Apparently a security firm has discovered a way to trick Mac OS X into running a trojan horse. The technique involves creating a data file, but embedding a Carbon program in it. (Carbon is a programming interface aimed at making it easy to convert older Mac applications to run on Mac OS X without switching into Classic mode.)
According to Intego, Finder will
see only the file type data display a spoofed icon identifying the file as (in their example) an MP3, but actually double-clicking on the file will cause the OS to notice the program code and run it. Their proof-of-concept code runs itself, then opens the file in iTunes in order to avoid looking suspicious.
This is very similar to a (fixed, but still present in a zillion unpatched systems) bug in Internet Explorer for Windows that was exploited by many mass-mailing viruses. In that case, IE would decide whether a file was safe by checking the MIME type sent by the server, then use the file extension to decide how to load the file. Viruses would generate messages embedding supposed MIDI files that Outlook would try to play, but instead of handing it to a MIDI player, it would ask the OS to open the file. Without the MIME info, Windows would see it was a program file and run the virus.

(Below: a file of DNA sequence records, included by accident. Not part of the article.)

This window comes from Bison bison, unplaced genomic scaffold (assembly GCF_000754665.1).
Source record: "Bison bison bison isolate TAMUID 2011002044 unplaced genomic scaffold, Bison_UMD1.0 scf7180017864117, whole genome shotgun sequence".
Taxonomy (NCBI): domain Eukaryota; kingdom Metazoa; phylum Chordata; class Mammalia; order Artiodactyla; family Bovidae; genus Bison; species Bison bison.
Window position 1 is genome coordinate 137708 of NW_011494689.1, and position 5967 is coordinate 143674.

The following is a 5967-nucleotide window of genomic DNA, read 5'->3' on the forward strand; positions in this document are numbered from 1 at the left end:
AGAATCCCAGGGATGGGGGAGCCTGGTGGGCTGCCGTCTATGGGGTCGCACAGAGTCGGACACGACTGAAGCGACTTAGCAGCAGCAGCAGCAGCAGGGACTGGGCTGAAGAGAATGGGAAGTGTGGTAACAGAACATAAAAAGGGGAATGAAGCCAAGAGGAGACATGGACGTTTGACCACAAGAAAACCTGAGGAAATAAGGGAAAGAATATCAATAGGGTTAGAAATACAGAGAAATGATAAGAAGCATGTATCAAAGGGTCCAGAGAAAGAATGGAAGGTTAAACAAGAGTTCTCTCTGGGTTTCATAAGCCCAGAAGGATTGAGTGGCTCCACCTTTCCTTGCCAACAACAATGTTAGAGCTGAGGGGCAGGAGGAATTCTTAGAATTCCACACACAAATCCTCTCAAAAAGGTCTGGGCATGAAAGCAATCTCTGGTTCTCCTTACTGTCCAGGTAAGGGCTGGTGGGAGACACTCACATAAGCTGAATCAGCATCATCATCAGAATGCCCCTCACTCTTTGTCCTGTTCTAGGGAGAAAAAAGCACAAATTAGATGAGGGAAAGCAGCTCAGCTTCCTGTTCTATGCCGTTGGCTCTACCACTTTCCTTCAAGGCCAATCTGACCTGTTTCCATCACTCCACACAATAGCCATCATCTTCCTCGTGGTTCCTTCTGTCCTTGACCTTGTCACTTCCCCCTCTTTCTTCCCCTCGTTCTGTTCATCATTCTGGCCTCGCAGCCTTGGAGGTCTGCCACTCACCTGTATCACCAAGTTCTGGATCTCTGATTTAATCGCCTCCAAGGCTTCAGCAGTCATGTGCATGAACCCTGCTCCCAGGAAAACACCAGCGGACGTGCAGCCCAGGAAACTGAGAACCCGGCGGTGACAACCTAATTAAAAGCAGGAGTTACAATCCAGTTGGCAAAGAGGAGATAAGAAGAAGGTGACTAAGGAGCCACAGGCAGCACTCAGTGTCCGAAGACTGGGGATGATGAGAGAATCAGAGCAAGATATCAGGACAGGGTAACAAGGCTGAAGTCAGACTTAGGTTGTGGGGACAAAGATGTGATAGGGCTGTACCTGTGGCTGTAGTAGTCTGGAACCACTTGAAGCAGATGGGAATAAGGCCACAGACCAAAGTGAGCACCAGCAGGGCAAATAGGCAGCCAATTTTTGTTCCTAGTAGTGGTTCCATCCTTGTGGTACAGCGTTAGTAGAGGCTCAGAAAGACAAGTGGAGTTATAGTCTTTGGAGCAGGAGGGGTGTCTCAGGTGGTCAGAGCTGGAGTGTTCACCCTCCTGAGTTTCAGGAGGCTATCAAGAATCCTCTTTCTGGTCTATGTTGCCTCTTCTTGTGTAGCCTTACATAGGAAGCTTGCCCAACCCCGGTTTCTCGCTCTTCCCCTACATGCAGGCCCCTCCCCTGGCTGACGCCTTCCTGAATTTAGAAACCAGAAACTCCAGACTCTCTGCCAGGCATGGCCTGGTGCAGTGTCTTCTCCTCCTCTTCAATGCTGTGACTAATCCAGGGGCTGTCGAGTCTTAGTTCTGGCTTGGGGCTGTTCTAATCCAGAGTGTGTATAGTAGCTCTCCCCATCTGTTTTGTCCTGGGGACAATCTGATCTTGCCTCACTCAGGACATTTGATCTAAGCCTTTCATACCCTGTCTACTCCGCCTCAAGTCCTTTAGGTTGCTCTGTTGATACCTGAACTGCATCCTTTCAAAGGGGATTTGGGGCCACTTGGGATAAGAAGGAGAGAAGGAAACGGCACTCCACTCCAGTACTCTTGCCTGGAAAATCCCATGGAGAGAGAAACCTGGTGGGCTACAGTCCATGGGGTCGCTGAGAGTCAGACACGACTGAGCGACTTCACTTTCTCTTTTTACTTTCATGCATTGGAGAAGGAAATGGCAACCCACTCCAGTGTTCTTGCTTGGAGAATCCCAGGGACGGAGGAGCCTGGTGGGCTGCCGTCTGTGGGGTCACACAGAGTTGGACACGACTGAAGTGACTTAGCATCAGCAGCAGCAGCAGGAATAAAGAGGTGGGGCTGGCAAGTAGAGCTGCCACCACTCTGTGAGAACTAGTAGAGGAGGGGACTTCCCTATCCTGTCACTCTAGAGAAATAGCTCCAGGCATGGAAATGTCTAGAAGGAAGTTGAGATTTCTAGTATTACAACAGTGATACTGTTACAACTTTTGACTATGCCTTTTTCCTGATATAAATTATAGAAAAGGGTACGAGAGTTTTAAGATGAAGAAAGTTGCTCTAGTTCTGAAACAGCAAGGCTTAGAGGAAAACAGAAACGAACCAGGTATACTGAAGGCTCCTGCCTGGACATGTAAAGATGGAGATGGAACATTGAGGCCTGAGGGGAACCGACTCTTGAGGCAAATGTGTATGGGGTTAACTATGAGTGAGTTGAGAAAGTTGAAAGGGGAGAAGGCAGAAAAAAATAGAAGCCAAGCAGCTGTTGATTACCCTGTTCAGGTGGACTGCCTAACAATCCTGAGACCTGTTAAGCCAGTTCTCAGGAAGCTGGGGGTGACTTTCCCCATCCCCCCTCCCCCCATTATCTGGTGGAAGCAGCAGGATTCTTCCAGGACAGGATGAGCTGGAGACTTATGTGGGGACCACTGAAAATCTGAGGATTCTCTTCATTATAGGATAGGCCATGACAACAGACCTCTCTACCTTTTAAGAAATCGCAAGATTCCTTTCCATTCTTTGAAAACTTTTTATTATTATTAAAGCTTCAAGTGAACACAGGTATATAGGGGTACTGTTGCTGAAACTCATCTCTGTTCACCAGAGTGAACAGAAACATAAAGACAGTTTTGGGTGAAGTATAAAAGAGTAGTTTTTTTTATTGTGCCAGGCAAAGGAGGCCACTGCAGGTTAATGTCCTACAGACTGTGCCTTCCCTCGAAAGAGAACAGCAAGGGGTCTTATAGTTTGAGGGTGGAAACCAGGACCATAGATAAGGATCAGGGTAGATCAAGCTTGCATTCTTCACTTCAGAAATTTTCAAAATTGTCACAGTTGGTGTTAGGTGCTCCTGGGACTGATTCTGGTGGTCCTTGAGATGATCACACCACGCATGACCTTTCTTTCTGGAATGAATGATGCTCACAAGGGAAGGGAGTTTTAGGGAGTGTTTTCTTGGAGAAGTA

If this is confirmed, it will probably not be a vector for e-mail viruses, because the standard mail and web apps for Mac OS X don’t automatically run things the way Outlook, Outlook Express and Internet Explorer do.
No, the real danger will be viruses that spread through peer-to-peer file sharing networks. Download a supposed MP3 off of Gnutella, open up your music folder, double-click on it, and you’re infected.
Apple has said they “are aware of the potential issue… and are working proactively to investigate it.”
(Why is this news? Because it’s Apple, and because it’s so similar to a popular virus vector in Windows. Exploitable vulnerabilities are found so often in Windows I hardly blink.)
Updated slightly based on some real analysis (see comments).